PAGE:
If the ice produced by your ice machine smells bad or has an unusual flavor, consider checking the water filters and the quality of the water supply. Ice is not only used to chill soft drinks and beverages but also to add some melting water to improve flavor without pouring in too much liquid. So the ice must taste good.
Most ice machine manufacturers recommend using filtered water to make ice because unfiltered, hard water contains scale deposits and minerals which produce cloudy ice if not removed. These particles can also accumulate inside your ice maker and prevent it from working optimally.
Commercial facilities should use the right water filter to get the best water quality for ice production. The more water is purified, the better it tastes. This guide will further discuss the importance of using filtered water for your ice machine.
Water Contains Hard Minerals
Hard minerals are mineral ions attached to the molecules of water. Water hardness is generally caused by several minerals and metal ions such as magnesium, calcium, barium, zinc, iron, aluminum, and manganese.
The concentration of hard minerals present in your facility’s water supply may vary based on your location and the environment around the source of water supply. Magnesium and calcium compounds are the most common dissolved minerals contributing to water hardness.
It’s better to have your water supply tested for mineral content and organic material such as sodium, iron, and chlorine. Excess chlorine makes ice taste like swimming pool water, while excess iron attracts bacteria, and excess sodium leads to calcium and magnesium buildup in ice, making it cloudy.
Problems With Hard Minerals
Hard minerals impact your ice machine’s lifespan and efficiency over time. When hard water is evaporated or heated, it causes scaling – leaving behind mineral deposits. Scaling can damage any appliance and surface that comes into contact with hard water.
If your water supply contains only a small amount of dissolved minerals, the buildup effect will be much slower. As a result, your ice maker may produce less ice or work harder for ice production. On the other hand, a higher amount of minerals in your water supply means the buildup will occur more quickly. The speed at which water hardness damages your ice maker depends on its mineral content.
Water filtration and regular descaling are solutions to mitigate the effects of mineral deposits in the ice machine. Water filters reduce the content of minerals in water and ensure that the machine runs efficiently. If the hardness is greater, you must have your ice machine descaled more frequently.
Filtering Ice Machine Water Supply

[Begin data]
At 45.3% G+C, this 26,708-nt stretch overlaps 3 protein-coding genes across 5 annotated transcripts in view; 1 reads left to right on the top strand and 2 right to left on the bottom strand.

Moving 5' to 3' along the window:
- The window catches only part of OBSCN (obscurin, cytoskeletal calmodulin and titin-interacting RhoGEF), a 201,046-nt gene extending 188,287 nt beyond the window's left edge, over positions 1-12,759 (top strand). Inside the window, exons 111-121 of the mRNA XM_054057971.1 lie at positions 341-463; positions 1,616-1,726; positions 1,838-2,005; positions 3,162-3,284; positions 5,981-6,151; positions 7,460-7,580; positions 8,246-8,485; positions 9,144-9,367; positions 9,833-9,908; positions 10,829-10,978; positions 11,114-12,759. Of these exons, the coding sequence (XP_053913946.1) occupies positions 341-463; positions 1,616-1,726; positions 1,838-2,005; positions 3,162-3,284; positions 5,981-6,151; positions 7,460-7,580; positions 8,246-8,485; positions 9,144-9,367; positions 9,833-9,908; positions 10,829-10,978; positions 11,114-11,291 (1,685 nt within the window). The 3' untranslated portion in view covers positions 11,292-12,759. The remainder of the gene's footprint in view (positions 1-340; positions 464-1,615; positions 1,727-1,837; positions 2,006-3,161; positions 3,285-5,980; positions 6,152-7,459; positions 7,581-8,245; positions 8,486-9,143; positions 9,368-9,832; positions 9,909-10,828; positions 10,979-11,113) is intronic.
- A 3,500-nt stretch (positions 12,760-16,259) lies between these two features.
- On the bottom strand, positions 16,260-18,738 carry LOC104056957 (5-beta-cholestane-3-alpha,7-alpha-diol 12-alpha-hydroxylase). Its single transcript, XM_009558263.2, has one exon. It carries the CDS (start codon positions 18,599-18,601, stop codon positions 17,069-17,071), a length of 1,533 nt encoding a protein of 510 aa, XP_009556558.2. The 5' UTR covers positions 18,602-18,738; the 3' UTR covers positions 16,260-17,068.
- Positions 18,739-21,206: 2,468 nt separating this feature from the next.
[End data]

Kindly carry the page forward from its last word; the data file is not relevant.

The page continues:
To filter your ice machine’s water supply and determine its hardness, begin with a water test. This method will help you choose an effective solution for water filtration. Some ice makers have specific water filtration needs. You must ensure that water flowing to your ice maker is appropriately conductive (the water’s ability to pass electric current).
Some filtration methods eliminate hard minerals and salts so that water is no longer conducive. Check your ice maker’s documentation to determine whether it requires a minimum conductivity level for filtered water. The next step is to ensure that the equipment has a suitable filtration system for water production at those levels.
To ensure that your ice machine produces ice that tastes good, use a filtration system that can capture a variety of contaminants. This ensures that the substances changing the flavor of ice are removed.
Reverse osmosis systems are often used along with other common methods of eliminating hard minerals from water. For example, the ion-exchange system is used to soften the water supply to your facility.
Water Filter Installation and Replacement
Every ice machine features a waterline interrupted by the water filter that connects to the machine. Commercial ice makers use larger filters that require more complicated installation techniques.
The water supply to your ice maker is filtered by carbon that removes chloramines. If the carbon filter isn’t changed regularly, the filter can worsen ice production. Carbon filters installed in a high-volume ice maker must be replaced every six months.
The lifespan of an ice machine water filter varies depending on its type and the type of appliance it’s installed in. Most of them last for six to twelve months. Water filters for commercial ice machines can be costly.
Choosing the Right Water Filters for Your Commercial Ice Machine
At LA Ice Machine, our commercial ice machine rental programs include water filters, an ice bin or dispenser, and an ice machine. These items are included at a small, fixed monthly fee. All our rental programs start as low as $134.99 per month.
Our rental programs help commercial facilities and business startups reduce their upfront costs. If your commercial ice machine breaks down, our technicians can handle all kinds of repairs. They’re trained to work with all makes and models of commercial ice machines while staying compliant with general safety guidelines.
Whether you’re looking for a reliable commercial ice machine rental program for your hotel, corporate office, restaurant, hotel, or health care facility, our services are tailored to meet your needs. For more information, contact us through our website.